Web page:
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Books for giving this holiday

Novels, essays side by side with Sondheim

Patricia Wall/The New York Times

“The Marriage Plot,’’ by Jeffrey Eugenides (Farrar, Straus & Giroux, 416 pp., $28)

Ah, the ’80s! Brown University! Semiotics! Eugenides’s first book since Pulitzer-winner “Middlesex’’ mixes Gen-X nostalgia with questions of love, art, and spirituality. Readers follow idealistic, literature-besotted Madeleine into post-college (and post-modern) life, with its inevitable compromises.

“Salvage the Bones,’’ by Jesmyn Ward (Bloomsbury, 272 pp. , $24)

Winner of this year’s National Book Award, Ward’s second book tells of an approaching hurricane, a Southern family, and survival in the meanest circumstances. In short, the first great novel about Katrina.

“Rin Tin Tin: The Life and the Legend,’’ by Susan Orlean (Simon & Schuster, 336 pp. , $26.99)


A perfect marriage of subject and author: the dogged Orlean on the trail of “Rinty,’’ whose life spanned the battlefields of World War I France to the golden age of Hollywood. Fruitful digressions explore dog breeding, animals in warfare, and why humans and their dogs are so important to each other.

“The Swerve: How The World Became Modern,’’ by Stephen Greenblatt (Norton, 356 pp. , $26.95)

The author is a professor of English at Harvard whose previous book, “Will in the World,’’ examined another beacon in the making of the modern world. Here Greenblatt brings boundless curiosity and graceful explication to an obscure Renaissance poem. The Globe said this one, winner of this year’s National Book Award for nonfiction, would leave readers “inspired and full of questions about the ongoing project known as human civilization.’’

“Arguably: Essays by Christopher Hitchens,’’ by Christopher Hitchens (Twelve, 816 pp. , $30)

Now battling esophageal cancer, Hitchens has written recently about the trauma of losing the power of speech. Few can match his precision and erudition, and his prose crackles with such energy that even when his essays infuriate (and there’s something here to anger nearly everyone), one is left deeply grateful for his singular voice.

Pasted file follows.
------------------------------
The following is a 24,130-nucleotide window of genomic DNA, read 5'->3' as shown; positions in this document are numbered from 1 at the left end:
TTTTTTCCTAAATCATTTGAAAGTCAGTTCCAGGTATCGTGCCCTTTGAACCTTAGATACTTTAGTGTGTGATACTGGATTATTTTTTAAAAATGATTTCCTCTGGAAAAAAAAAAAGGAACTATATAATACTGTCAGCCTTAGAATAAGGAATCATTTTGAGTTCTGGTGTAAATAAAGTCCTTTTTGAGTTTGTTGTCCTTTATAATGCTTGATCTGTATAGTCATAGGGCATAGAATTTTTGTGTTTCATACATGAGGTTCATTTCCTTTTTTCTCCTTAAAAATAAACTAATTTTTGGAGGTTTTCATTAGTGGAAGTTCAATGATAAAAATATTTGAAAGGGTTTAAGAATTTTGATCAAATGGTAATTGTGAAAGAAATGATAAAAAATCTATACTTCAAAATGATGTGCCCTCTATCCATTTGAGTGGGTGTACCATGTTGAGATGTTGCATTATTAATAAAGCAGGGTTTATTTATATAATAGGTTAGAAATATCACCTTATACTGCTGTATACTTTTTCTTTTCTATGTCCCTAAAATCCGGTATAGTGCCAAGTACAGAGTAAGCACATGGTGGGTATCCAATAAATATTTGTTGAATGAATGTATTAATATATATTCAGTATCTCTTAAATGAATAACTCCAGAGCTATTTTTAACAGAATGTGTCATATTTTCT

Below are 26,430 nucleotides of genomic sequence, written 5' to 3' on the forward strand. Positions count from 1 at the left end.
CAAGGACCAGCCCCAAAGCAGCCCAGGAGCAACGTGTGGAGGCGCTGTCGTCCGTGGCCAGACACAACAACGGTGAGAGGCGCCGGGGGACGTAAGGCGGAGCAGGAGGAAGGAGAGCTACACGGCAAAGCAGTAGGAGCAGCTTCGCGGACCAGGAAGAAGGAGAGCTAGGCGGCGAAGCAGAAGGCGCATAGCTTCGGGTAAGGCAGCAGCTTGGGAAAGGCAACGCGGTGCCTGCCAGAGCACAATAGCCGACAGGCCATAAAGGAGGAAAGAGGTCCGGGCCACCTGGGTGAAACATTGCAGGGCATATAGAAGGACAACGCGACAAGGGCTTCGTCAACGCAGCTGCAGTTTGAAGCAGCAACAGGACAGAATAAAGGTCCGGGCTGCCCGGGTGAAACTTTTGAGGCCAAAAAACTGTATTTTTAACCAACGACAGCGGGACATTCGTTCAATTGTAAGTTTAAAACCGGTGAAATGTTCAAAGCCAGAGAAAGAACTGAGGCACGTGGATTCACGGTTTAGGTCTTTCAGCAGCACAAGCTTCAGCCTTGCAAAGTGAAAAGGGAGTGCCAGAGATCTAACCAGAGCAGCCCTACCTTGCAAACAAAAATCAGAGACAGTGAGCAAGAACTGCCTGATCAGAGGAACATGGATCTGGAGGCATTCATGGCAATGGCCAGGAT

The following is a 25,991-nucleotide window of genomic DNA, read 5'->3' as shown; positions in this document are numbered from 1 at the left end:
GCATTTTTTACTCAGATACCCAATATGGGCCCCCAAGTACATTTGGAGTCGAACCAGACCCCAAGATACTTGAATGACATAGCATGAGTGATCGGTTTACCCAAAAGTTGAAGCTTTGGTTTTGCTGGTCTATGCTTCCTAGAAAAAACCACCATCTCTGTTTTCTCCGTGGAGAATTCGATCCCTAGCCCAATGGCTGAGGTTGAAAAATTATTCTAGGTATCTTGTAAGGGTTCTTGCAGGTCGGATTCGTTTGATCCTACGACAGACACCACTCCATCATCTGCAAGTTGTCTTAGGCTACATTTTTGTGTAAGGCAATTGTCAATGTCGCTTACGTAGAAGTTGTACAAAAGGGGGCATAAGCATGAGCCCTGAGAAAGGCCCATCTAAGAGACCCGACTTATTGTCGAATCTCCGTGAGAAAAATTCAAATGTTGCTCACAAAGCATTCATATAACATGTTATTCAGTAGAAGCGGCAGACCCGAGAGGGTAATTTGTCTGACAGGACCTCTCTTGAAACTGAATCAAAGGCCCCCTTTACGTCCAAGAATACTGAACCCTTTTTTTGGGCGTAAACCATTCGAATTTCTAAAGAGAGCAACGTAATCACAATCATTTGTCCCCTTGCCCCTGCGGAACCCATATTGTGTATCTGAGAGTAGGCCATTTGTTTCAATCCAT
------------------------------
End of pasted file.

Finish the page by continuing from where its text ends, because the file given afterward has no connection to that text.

“Alexander Girard,’’ by Todd Oldham and Kiera Coffee (Ammo Books, 664 pp. , $200)

King of midcentury textiles, Girard is famous for his collaborations with Charles and Ray Eames, George Nelson, and other design icons. His sunny, bright graphics helped define his generation’s visual style and made him the godfather of whimsy, inspiration to folks like Jonathan Adler and Todd Oldham.

“Alexander McQueen: Savage Beauty,’’ by Andrew Bolton, Tim Blanks, Susannah Frankel, and Solve Sundsbo (Metropolitan Museum of Art, 240 pp. , $45)

Produced to coincide with an exhibit of the late designer’s work, this is more tour de force than catalog. Lush photography blended with essays provides a 360-degree view of England’s most audacious designer, a technological innovator and social instigator, whose death in 2010 extinguished one of the fashion world’s most brilliant talents.

“Look, I Made a Hat: Collected Lyrics (1981-2011) With Attendant Comments, Amplifications, Dogmas, Harangues, Digressions, Anecdotes and Miscellany,’’ by Stephen Sondheim (Knopf, 480 pp. , $45)

Wit, wordplay, and emotion - this book contains the source code for Sondheim classics from “Sunday in the Park With George’’ on, with additional glimpses into the lyricist’s life and work in the form of backstage stories, occasional songs, and offhanded asides.

Kate Tuttle can be reached at kate.tuttle@gmail.com.